[LONDON] Major banks were re-examining their already weak forecasts for the euro against the dollar on Thursday to factor in the Swiss National Bank's abandonment of its three-year-old franc ceiling.
Morgan Stanley, Deutsche Bank and Societe Generale were among those to issue sell recommendations on the euro in the aftermath of a morning of turmoil on markets that generated millions of dollars in losses for some.
Nikolaos Sgouropoulous, a G10 FX strategist at Barclays in London, said the British bank would wait until next week's ECB meeting before deciding whether to revise down its euro forecast of US$1.07 by year-end. "There are elevated risks to the downside, even from our currently very bearish forecasts," Sgouropoulous said. "We very rarely revise forecasts on the back of some announcement - it would have to be big, and today was big." Alvin Tan, a currency strategist at Societe Generale in London, said the bank would be revising down its euro/dollar forecast - currently US$1.14 by the end of the year - in the wake of the SNB's move.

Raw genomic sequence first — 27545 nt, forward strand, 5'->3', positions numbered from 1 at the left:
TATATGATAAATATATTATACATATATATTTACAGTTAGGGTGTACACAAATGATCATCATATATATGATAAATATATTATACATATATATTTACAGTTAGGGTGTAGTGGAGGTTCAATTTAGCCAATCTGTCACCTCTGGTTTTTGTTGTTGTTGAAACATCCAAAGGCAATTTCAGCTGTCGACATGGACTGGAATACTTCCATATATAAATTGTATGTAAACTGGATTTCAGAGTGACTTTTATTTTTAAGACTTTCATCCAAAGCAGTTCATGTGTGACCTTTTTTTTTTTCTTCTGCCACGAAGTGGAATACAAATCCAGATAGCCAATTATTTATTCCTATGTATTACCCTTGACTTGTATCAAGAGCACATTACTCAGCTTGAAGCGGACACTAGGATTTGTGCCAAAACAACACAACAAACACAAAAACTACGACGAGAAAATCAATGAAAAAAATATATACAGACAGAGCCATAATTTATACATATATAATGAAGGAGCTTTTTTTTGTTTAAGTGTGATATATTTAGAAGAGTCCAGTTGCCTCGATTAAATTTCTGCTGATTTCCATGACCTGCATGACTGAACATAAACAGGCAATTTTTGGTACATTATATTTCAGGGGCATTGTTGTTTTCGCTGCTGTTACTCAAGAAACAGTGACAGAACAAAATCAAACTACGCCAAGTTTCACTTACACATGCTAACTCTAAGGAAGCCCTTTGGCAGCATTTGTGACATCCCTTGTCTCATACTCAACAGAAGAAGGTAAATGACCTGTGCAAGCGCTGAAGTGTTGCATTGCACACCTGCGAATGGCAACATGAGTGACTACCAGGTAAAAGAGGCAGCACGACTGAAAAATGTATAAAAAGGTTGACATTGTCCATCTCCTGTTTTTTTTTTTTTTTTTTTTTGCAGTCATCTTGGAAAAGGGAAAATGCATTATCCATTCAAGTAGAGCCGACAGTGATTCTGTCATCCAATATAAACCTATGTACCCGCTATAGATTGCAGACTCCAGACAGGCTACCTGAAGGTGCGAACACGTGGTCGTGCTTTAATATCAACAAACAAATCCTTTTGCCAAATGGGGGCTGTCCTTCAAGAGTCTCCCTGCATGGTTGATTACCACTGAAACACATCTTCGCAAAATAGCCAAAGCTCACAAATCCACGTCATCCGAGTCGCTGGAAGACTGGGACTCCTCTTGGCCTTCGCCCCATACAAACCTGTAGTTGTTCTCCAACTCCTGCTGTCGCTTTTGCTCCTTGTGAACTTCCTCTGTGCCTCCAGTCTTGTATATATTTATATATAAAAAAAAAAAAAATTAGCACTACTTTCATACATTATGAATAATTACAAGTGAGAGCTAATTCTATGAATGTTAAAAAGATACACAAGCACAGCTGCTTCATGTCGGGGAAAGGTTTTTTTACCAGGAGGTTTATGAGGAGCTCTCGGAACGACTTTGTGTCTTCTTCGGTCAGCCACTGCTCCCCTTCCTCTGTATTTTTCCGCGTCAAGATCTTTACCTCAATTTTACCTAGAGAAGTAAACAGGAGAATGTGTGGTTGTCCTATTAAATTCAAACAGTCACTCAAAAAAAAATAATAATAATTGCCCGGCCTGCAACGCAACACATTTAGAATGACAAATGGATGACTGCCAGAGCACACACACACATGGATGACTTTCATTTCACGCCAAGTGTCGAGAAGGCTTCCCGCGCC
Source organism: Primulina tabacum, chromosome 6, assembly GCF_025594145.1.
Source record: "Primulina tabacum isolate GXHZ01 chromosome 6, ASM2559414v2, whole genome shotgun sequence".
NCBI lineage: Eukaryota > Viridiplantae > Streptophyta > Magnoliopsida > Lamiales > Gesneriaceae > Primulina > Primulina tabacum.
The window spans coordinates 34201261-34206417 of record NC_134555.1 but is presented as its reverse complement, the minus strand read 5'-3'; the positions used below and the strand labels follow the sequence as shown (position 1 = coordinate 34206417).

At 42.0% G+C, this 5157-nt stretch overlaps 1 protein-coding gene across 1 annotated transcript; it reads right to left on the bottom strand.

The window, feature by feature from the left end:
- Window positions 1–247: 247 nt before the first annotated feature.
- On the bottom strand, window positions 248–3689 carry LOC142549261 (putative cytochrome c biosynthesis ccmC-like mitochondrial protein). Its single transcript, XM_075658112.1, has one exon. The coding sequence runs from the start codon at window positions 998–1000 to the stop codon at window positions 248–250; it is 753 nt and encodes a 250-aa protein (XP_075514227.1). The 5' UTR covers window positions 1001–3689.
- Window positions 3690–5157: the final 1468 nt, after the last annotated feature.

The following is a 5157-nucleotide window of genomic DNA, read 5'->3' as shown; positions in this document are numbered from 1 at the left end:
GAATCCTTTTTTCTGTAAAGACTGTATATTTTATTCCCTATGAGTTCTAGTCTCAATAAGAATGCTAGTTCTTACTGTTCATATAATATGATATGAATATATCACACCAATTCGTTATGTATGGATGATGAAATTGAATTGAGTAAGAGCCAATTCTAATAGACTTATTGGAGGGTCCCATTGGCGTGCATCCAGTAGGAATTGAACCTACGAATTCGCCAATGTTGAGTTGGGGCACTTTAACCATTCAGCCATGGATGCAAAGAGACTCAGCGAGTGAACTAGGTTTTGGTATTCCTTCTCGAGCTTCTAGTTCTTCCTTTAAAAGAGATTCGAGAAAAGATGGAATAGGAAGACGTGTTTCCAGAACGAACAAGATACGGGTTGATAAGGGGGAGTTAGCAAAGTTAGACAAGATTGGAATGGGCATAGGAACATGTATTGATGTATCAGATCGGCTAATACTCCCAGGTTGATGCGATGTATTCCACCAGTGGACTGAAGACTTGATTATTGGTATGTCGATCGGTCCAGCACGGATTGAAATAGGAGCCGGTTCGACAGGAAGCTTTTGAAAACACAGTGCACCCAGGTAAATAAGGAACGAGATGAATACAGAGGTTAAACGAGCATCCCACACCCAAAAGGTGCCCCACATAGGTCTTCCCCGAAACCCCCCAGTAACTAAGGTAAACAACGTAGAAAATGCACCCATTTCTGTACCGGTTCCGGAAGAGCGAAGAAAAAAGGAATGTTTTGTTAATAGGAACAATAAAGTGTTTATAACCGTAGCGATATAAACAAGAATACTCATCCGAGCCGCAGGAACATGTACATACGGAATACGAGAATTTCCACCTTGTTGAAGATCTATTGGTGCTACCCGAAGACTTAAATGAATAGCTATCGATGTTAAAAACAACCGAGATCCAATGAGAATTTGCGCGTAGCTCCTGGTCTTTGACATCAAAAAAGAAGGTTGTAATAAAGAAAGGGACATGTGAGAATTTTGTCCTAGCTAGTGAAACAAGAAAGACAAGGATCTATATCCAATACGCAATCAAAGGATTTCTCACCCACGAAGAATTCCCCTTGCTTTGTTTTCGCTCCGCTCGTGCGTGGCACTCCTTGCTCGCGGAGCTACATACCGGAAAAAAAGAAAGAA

Zurich's scrapping of the cap sent the franc spinning higher across the board against the yen, dollar and euro. But it was widely expected to be the euro, which lost as much as 30 per cent against the franc, that feels the most pain over the longer term.
Traders say the SNB had been one of the few reliable global supports for Europe's common currency, a significant buyer in what has otherwise been a six-month slide that has knocked 20 US cents off its value against the dollar. "The biggest euro buyer in the market is gone," said Susanne Galler, FX strategist at Jefferies. "The share of euro in the SNB's FX reserve allocation is 45 per cent, which will have risen in the recent absorption of euro/Swiss franc, so they are likely to remain euro cross sellers for a while longer. Net-net this is not a euro positive." But of as much importance may be the message markets have taken from the SNB about the broader fate of the euro.
The European Central Bank is preparing to deliver outright quantitative easing - effectively the printing of euros - with a move widely expected at its policy meeting next week. "There is speculation in the market that the SNB is getting ahead of the ECB, that they know something is going to happen next week," said Tan at Societe Generale in London.